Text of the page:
43. Thank you, John C, for monitoring this thread- I’ve been AWOL all morning due to domestic fires, and I appreciate your help.

    John is right- saying anything to Stephen (Ethesis)about pain or loss is misguided. I understand what Stephen was trying to say- he and I are friends and have mutual respect for each other. His points are valid.

    In no way in the OP was I saying I wanted to go around being offended all the time- anyone who knows me knows this is far from the case. I turn my cheeks readily and often. But, there is also validity in what I say. Intent matters, but its also not a Get Out of Jail Free card, letting anyone say anything and bounce the responsibility back to the harmed person. That’s juvenile and if we are to be adults, we need to be responsible for our words, and the consequences they may contain.

    This was not meant to be a parsing out of doctrine, as has been said. It was my experience, and my hope that sharing it might be helpful to someone.

    Ardis wrote an excellent post on this subject a few months ago at Keepa, and it should be required reading in RS, imho.

    Anonfornow makes another excellent point in pointing out misbehavior by children from divorced families is not automatically (or even likely) caused by the divorce- perhaps, like all children, they are just being children.

    Thanks everyone for your comments.

  44. Just curious…how many members of your ward know about/follow your online writing? If i were in your ward, you would terrify me. Not because you’re divorced, but because no matter how well-intentioned something I said/did was, it might be fodder for a sanctimonious dogpile on Monday morning. I promise, I’m not trying to troll or offend, but do you really want to tag yourself as ‘the divorced lady’ around whom everyone has to walk on eggshells? HTs don’t go into houses by themselves with women whose husbands aren’t home. Period. They do this for protection of themselves as well as the person they are visiting. It has nothing to do with social status. Why be hurt? It sounds like the greatest sin of which your ward is guilty is callously ignoring your somewhat unique (to Mormons) emotional situation–it’s no small omission, but why don’t you ask your bishop for the opportunity to say some of these things to your ward in RS or Sunday School? Maybe you already tried with no joy. Bit you’ve got to address this with them. To dime someone out on the internet without addressing the issue with them first seems to me the very definition of ‘backbiting.’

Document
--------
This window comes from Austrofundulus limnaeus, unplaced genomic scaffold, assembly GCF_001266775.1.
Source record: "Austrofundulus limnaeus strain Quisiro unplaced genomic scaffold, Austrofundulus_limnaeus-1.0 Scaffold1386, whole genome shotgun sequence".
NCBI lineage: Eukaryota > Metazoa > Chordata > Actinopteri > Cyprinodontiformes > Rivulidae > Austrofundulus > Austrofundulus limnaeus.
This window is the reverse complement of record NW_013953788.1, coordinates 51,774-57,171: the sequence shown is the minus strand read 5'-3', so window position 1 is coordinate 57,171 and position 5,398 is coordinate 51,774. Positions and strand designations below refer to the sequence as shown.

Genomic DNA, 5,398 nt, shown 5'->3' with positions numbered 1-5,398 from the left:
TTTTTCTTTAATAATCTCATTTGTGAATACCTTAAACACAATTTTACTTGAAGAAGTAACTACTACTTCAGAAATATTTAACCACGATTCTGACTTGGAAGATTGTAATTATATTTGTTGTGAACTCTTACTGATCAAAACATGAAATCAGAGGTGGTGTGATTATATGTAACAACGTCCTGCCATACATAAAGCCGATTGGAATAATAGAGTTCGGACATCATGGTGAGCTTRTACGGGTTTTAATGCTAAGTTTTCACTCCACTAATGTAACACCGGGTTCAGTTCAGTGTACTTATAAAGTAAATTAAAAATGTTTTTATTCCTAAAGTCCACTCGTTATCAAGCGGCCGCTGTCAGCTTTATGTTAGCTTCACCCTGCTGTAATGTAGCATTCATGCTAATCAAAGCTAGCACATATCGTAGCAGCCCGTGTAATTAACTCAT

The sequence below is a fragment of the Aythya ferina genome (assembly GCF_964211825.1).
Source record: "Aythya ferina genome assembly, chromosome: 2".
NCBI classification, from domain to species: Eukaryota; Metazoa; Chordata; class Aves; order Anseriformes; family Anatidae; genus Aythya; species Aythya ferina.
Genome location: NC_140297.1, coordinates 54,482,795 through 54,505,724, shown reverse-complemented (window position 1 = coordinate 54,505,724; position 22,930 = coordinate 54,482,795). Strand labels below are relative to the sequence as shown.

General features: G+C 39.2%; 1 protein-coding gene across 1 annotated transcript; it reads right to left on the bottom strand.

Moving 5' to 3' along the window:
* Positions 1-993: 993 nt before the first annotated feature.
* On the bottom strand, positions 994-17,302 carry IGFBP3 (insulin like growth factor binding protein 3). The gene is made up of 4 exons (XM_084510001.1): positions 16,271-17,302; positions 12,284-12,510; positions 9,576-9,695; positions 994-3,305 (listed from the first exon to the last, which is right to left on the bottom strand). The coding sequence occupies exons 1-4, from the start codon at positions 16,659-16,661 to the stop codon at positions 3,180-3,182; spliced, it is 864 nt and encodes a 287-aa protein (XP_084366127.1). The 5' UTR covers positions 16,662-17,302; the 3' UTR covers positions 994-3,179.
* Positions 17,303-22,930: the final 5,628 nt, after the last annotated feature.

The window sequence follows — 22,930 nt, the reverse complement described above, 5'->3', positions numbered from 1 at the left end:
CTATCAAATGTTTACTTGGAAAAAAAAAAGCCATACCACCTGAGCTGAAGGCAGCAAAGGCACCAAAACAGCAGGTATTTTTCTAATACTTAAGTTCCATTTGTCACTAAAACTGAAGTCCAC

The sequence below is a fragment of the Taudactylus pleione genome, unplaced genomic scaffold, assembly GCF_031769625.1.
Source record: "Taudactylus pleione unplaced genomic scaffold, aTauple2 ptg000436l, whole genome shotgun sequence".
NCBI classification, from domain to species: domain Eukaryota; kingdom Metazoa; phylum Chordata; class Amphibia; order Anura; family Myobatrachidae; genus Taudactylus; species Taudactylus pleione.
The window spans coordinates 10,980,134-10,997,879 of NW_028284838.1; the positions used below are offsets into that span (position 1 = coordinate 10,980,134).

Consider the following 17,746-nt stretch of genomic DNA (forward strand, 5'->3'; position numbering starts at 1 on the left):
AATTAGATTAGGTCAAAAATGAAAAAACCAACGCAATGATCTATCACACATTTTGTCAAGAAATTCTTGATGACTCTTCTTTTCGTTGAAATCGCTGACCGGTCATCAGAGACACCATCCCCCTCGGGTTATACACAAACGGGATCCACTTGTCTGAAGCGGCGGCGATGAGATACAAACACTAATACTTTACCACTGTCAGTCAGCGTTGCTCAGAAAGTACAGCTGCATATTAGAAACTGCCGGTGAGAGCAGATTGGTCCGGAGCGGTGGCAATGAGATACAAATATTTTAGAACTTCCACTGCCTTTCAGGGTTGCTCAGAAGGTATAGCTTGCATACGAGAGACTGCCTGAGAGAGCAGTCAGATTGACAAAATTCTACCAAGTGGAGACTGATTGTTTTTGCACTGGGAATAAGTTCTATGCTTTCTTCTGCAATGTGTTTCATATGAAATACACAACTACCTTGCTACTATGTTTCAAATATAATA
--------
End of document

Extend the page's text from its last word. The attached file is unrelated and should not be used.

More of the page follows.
Standing by for the flames…

  45. Mommie Dearest says:

    Josh, clearly you don’t know Tracy. But here’s some food for thought, for me as well as for you.

    About the giving and taking of offense. The person who has been offended is the one who gets to decide when and how to handle this. Some situations are easier to overlook than others, and the solution always lies in overlooking your hurt in order to forgive the person who caused it. Sometimes that hurt is caused with intentional malice. Sometimes it’s unintentional, but the underlying judgmentalism cuts to the bone that day. Sometimes it’s the 2974656th time it’s happened and you’re fresh out of forgiveness. There are a lot of reasons why someone might be slow in processing the offense, it’s not your job to encourage them to speed it up. Even though you might be correct that their taking offense is causing further problems, the point is it’s YOUR problem, not theirs. Maybe you should just deal with that, and let them have space to deal with their own stuff. Someone who regularly gets trod upon like this, knows well the value of forgiving and turning the other cheek, but a person can only take so much bruising, and it can take a while to heal and get back up to speed.